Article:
The Southwold Summer Theatre is bringing their successful season to a close with this engrossing, quality production. Written by Patrick Hamilton and directed by Phil Clark, The Man Upstairs resonates with the manners of post war Briton. The play exposes an obsession with threats known and unknown as it confronts the fear of conflicts – both those past and those yet to come.
Costumed and styled by Miri Birch with an elegant set design by Tory Cobb, this seasoned Southwold cast unfold the 1950s mystery play (which may leave you slightly flummoxed at times) with continually committed performances. Hamilton is, after all, the man who gave us the psychological thriller Gaslight as well as the intriguing Rope (turned into a classic film noir by Hitchcock) so he does have form – even if it is not entirely evident here.
The play captures a sense of the social changes occurring post war. There is growing affluence for some but with crime seeming a better option for others. Civilian life has settled – people eat out, they visit the countryside and new technologies are developing in Britain’s new peacetime, however it is the social order that really fascinates. Old school Sir Charles Waterbury and the put upon George Longford are both ex military but, awkwardly, it is George who has to rent rooms from Sir Charles. Then there is the aspiring Moon Gang with an eye on a new life in the colonies, intending to make it any way they can without deference to class or position.
The play revolves around the quiet bookish existence of Mr. Longford (played with a real sense of angst and confusion by the redoubtable Jim Morley) whose life is turned upside down by a surly intruder, Cyrus Armstrong. Darrell Brockis brings a delightfully heightened edge to his performance as Cyrus Armstrong – threatening, challenging and cajoling his lowly victim. His eyeballing, sneering and questioning of Longford’s every remark creates a threatening mystery, and here Brockis excels.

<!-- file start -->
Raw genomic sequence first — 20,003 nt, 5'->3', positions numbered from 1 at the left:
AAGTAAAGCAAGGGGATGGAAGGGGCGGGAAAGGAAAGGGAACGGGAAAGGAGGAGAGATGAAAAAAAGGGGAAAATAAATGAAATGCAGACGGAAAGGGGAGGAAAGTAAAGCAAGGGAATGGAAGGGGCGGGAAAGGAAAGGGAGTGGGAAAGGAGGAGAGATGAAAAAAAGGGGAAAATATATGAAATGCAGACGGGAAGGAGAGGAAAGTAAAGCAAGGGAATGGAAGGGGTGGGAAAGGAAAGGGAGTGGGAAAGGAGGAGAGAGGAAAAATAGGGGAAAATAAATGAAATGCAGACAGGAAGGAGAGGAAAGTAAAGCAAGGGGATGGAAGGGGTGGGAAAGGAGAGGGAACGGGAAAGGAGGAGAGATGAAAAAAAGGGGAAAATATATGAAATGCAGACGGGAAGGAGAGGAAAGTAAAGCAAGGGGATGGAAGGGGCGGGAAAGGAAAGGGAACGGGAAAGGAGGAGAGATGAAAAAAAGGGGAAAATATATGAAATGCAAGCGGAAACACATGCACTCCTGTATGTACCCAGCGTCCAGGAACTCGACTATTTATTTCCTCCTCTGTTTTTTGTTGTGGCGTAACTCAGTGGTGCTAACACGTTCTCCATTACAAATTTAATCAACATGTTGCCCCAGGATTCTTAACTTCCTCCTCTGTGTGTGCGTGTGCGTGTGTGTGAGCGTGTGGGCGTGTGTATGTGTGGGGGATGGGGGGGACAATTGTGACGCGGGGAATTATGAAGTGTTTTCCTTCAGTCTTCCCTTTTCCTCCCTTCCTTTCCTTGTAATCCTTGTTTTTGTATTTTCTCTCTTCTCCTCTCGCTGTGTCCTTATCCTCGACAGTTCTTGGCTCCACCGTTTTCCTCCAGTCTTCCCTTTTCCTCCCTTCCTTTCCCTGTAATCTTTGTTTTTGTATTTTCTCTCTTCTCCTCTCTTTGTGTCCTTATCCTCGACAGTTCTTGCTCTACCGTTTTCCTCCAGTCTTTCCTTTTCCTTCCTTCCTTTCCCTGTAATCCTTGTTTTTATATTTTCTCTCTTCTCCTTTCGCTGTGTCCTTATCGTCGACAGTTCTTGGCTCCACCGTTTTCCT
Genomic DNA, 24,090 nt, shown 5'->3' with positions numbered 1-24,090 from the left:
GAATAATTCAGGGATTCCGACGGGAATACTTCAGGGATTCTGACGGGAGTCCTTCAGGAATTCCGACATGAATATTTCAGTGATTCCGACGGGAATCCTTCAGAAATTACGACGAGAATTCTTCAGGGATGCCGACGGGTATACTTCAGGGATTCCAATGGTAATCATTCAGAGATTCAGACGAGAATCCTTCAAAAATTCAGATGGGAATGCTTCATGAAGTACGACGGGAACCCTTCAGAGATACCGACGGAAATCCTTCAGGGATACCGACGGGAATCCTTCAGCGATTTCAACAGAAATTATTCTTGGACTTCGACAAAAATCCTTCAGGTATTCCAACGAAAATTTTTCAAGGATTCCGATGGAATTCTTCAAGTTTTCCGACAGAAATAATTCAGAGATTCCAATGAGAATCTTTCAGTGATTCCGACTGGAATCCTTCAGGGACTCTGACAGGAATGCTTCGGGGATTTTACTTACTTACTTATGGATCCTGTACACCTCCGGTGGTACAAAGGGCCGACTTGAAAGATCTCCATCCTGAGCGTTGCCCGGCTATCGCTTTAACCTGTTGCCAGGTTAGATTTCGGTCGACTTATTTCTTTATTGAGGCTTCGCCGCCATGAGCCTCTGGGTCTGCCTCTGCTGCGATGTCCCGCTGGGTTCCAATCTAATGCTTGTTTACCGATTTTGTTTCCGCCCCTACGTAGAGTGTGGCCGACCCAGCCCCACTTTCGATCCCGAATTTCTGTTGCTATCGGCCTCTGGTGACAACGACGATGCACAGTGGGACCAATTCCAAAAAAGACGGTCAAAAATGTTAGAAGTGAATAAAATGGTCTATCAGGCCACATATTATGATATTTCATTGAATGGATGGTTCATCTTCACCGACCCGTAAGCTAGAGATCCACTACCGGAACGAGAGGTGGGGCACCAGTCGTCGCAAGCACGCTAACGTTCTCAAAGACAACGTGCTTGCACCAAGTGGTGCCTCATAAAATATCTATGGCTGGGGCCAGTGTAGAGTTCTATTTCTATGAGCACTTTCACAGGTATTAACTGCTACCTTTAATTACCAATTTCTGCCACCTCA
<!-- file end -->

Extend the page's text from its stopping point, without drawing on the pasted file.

The tension of the opening scene is ably maintained and developed by the excellent Barbara Horne. As Mrs Armstrong she is both moving and amusing, weaving a web of deceit about her son Cyrus. She sweeps in with such urgency and conviction thta she gives the piece an authority and a dynamic that enliven the entire production. Despite the slightly bizarre plotlines (Mrs Armstrong manipulates Longford into believing her son is fixated on him, out of his mind by the cycles of the moon) and to the entire cast’s credit, they play the piece with such vigor and commitment as to make any tenuous plotting seem both mysterious and alarming.
This might not be Hamilton producing his best work but it functions as an interesting archive piece, bringing post war Britain into focus – the little man finding a voice against the baying militarists and standing up for himself. Hamilton manages to both remind us of the insecurities of the period as well as entertain us with the comic side of the antics of the Moon Gang. Some areas of it might seem improbable but The Man Upstairs allows us to pause and consider the plight of all those who felt duped, confused or let down by their war experiences and consider the social impact as post war society redefines itself.
In the hands of a less talented company this play might wane but here it is delivered with flair and wit. Running until September 8th leaves you still with a chance to catch this mystery – it really is well worth a visit.